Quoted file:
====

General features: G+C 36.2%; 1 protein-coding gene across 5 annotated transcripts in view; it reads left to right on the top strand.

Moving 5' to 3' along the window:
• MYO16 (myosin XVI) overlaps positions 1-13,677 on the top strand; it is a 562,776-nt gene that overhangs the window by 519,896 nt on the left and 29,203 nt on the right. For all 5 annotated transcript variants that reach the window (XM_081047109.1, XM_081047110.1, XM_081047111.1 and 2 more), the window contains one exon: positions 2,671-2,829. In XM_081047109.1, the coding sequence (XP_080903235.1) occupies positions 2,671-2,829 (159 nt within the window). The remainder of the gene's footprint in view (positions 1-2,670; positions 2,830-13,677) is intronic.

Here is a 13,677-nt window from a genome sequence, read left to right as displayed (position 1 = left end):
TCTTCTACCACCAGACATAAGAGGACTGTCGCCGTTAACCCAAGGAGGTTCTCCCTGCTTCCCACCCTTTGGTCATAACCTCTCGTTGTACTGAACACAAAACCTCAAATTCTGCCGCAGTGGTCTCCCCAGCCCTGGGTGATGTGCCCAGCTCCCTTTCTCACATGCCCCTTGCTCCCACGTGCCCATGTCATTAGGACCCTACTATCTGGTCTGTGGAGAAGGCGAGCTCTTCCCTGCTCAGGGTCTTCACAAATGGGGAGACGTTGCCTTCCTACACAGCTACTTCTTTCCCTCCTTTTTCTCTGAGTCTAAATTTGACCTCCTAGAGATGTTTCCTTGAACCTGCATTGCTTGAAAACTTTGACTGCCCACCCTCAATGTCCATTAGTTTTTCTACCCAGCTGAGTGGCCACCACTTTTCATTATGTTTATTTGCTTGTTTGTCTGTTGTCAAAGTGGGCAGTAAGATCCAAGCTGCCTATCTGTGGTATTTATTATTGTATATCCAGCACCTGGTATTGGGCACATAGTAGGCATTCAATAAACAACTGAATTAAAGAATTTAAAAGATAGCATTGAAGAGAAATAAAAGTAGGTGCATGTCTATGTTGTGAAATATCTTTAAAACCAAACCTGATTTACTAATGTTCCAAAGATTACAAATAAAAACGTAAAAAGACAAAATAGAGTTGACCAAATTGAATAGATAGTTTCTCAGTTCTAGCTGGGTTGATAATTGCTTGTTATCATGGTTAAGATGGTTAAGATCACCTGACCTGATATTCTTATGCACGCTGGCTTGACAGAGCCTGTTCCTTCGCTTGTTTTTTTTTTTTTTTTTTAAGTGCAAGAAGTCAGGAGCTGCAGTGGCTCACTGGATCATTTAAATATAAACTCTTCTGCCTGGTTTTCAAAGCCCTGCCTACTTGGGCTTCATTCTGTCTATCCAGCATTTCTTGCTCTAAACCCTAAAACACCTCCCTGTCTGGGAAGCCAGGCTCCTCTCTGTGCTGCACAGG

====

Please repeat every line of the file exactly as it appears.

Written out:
General features: G+C 36.2%; 1 protein-coding gene across 5 annotated transcripts in view; it reads left to right on the top strand.

Moving 5' to 3' along the window:
• MYO16 (myosin XVI) overlaps positions 1-13,677 on the top strand; it is a 562,776-nt gene that overhangs the window by 519,896 nt on the left and 29,203 nt on the right. For all 5 annotated transcript variants that reach the window (XM_081047109.1, XM_081047110.1, XM_081047111.1 and 2 more), the window contains one exon: positions 2,671-2,829. In XM_081047109.1, the coding sequence (XP_080903235.1) occupies positions 2,671-2,829 (159 nt within the window). The remainder of the gene's footprint in view (positions 1-2,670; positions 2,830-13,677) is intronic.

Here is a 13,677-nt window from a genome sequence, read left to right as displayed (position 1 = left end):
TCTTCTACCACCAGACATAAGAGGACTGTCGCCGTTAACCCAAGGAGGTTCTCCCTGCTTCCCACCCTTTGGTCATAACCTCTCGTTGTACTGAACACAAAACCTCAAATTCTGCCGCAGTGGTCTCCCCAGCCCTGGGTGATGTGCCCAGCTCCCTTTCTCACATGCCCCTTGCTCCCACGTGCCCATGTCATTAGGACCCTACTATCTGGTCTGTGGAGAAGGCGAGCTCTTCCCTGCTCAGGGTCTTCACAAATGGGGAGACGTTGCCTTCCTACACAGCTACTTCTTTCCCTCCTTTTTCTCTGAGTCTAAATTTGACCTCCTAGAGATGTTTCCTTGAACCTGCATTGCTTGAAAACTTTGACTGCCCACCCTCAATGTCCATTAGTTTTTCTACCCAGCTGAGTGGCCACCACTTTTCATTATGTTTATTTGCTTGTTTGTCTGTTGTCAAAGTGGGCAGTAAGATCCAAGCTGCCTATCTGTGGTATTTATTATTGTATATCCAGCACCTGGTATTGGGCACATAGTAGGCATTCAATAAACAACTGAATTAAAGAATTTAAAAGATAGCATTGAAGAGAAATAAAAGTAGGTGCATGTCTATGTTGTGAAATATCTTTAAAACCAAACCTGATTTACTAATGTTCCAAAGATTACAAATAAAAACGTAAAAAGACAAAATAGAGTTGACCAAATTGAATAGATAGTTTCTCAGTTCTAGCTGGGTTGATAATTGCTTGTTATCATGGTTAAGATGGTTAAGATCACCTGACCTGATATTCTTATGCACGCTGGCTTGACAGAGCCTGTTCCTTCGCTTGTTTTTTTTTTTTTTTTTTAAGTGCAAGAAGTCAGGAGCTGCAGTGGCTCACTGGATCATTTAAATATAAACTCTTCTGCCTGGTTTTCAAAGCCCTGCCTACTTGGGCTTCATTCTGTCTATCCAGCATTTCTTGCTCTAAACCCTAAAACACCTCCCTGTCTGGGAAGCCAGGCTCCTCTCTGTGCTGCACAGG